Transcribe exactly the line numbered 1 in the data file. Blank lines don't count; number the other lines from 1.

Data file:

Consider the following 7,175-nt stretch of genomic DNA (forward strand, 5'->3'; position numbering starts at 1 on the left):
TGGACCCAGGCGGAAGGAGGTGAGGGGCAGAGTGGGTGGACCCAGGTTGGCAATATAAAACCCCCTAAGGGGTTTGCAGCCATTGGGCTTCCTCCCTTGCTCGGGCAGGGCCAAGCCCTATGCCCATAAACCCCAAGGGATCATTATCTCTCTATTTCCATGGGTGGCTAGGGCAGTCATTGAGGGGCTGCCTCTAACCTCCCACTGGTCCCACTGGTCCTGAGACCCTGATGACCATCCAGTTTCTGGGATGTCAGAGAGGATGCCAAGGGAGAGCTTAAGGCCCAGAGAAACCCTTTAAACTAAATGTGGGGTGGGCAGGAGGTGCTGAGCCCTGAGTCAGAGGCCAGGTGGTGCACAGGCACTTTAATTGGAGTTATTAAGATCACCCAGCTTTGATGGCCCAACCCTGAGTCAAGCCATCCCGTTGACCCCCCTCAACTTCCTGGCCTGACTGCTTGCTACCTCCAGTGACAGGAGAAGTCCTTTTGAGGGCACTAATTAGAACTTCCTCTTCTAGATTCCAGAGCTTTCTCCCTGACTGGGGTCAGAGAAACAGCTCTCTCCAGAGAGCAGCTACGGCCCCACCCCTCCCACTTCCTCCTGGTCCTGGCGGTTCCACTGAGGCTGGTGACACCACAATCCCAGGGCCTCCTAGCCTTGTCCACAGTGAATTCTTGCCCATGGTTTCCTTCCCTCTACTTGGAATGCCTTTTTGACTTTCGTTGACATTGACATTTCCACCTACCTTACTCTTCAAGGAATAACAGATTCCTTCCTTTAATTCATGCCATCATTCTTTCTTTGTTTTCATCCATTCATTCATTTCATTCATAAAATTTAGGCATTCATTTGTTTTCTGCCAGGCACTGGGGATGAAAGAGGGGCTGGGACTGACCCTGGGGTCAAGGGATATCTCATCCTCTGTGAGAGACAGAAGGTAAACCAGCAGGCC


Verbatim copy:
Consider the following 7,175-nt stretch of genomic DNA (forward strand, 5'->3'; position numbering starts at 1 on the left):